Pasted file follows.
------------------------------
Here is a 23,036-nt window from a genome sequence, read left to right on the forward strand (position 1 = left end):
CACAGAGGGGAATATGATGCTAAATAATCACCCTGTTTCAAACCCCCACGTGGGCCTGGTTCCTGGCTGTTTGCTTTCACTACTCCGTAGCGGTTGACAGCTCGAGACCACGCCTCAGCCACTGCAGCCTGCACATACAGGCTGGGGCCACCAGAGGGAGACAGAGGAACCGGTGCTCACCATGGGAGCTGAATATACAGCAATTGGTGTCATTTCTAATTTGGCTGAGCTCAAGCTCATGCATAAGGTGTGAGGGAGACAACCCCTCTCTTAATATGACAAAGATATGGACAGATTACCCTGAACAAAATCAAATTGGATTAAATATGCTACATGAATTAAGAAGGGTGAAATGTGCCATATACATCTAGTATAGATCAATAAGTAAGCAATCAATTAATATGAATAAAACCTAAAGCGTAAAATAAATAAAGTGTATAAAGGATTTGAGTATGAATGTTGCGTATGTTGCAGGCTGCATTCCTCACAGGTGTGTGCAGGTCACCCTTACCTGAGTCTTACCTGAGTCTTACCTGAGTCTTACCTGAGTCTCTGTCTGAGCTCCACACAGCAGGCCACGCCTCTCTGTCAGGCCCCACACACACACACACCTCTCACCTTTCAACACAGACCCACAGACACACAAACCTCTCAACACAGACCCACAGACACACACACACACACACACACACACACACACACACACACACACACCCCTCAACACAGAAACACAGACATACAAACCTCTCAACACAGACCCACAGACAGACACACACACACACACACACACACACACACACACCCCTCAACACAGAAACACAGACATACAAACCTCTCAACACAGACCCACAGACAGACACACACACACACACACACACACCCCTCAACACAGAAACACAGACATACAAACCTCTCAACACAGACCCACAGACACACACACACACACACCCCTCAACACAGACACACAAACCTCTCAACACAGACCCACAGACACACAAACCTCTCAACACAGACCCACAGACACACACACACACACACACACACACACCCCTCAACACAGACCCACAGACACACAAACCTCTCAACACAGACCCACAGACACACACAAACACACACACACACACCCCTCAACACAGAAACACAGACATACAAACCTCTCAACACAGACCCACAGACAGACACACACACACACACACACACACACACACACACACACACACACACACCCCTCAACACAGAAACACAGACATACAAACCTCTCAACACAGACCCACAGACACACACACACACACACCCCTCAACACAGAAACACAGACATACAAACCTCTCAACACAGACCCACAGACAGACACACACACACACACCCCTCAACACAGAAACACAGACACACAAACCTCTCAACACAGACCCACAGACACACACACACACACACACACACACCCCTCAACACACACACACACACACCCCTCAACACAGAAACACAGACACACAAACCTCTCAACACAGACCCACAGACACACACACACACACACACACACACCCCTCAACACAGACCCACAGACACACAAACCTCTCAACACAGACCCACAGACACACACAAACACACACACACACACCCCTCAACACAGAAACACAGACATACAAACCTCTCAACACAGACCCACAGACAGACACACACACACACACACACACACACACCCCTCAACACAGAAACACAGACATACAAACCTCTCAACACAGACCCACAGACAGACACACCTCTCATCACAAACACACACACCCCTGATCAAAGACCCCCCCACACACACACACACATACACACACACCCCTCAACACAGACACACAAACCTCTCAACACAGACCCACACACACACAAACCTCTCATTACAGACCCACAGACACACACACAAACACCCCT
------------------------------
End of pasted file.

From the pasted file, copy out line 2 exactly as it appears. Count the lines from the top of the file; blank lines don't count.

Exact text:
CACAGAGGGGAATATGATGCTAAATAATCACCCTGTTTCAAACCCCCACGTGGGCCTGGTTCCTGGCTGTTTGCTTTCACTACTCCGTAGCGGTTGACAGCTCGAGACCACGCCTCAGCCACTGCAGCCTGCACATACAGGCTGGGGCCACCAGAGGGAGACAGAGGAACCGGTGCTCACCATGGGAGCTGAATATACAGCAATTGGTGTCATTTCTAATTTGGCTGAGCTCAAGCTCATGCATAAGGTGTGAGGGAGACAACCCCTCTCTTAATATGACAAAGATATGGACAGATTACCCTGAACAAAATCAAATTGGATTAAATATGCTACATGAATTAAGAAGGGTGAAATGTGCCATATACATCTAGTATAGATCAATAAGTAAGCAATCAATTAATATGAATAAAACCTAAAGCGTAAAATAAATAAAGTGTATAAAGGATTTGAGTATGAATGTTGCGTATGTTGCAGGCTGCATTCCTCACAGGTGTGTGCAGGTCACCCTTACCTGAGTCTTACCTGAGTCTTACCTGAGTCTTACCTGAGTCTCTGTCTGAGCTCCACACAGCAGGCCACGCCTCTCTGTCAGGCCCCACACACACACACACCTCTCACCTTTCAACACAGACCCACAGACACACAAACCTCTCAACACAGACCCACAGACACACACACACACACACACACACACACACACACACACACACACACCCCTCAACACAGAAACACAGACATACAAACCTCTCAACACAGACCCACAGACAGACACACACACACACACACACACACACACACACACCCCTCAACACAGAAACACAGACATACAAACCTCTCAACACAGACCCACAGACAGACACACACACACACACACACACACCCCTCAACACAGAAACACAGACATACAAACCTCTCAACACAGACCCACAGACACACACACACACACACCCCTCAACACAGACACACAAACCTCTCAACACAGACCCACAGACACACAAACCTCTCAACACAGACCCACAGACACACACACACACACACACACACACACCCCTCAACACAGACCCACAGACACACAAACCTCTCAACACAGACCCACAGACACACACAAACACACACACACACACCCCTCAACACAGAAACACAGACATACAAACCTCTCAACACAGACCCACAGACAGACACACACACACACACACACACACACACACACACACACACACACACACCCCTCAACACAGAAACACAGACATACAAACCTCTCAACACAGACCCACAGACACACACACACACACACCCCTCAACACAGAAACACAGACATACAAACCTCTCAACACAGACCCACAGACAGACACACACACACACACCCCTCAACACAGAAACACAGACACACAAACCTCTCAACACAGACCCACAGACACACACACACACACACACACACACCCCTCAACACACACACACACACACCCCTCAACACAGAAACACAGACACACAAACCTCTCAACACAGACCCACAGACACACACACACACACACACACACACCCCTCAACACAGACCCACAGACACACAAACCTCTCAACACAGACCCACAGACACACACAAACACACACACACACACCCCTCAACACAGAAACACAGACATACAAACCTCTCAACACAGACCCACAGACAGACACACACACACACACACACACACACACCCCTCAACACAGAAACACAGACATACAAACCTCTCAACACAGACCCACAGACAGACACACCTCTCATCACAAACACACACACCCCTGATCAAAGACCCCCCCACACACACACACACATACACACACACCCCTCAACACAGACACACAAACCTCTCAACACAGACCCACACACACACAAACCTCTCATTACAGACCCACAGACACACACACAAACACCCCT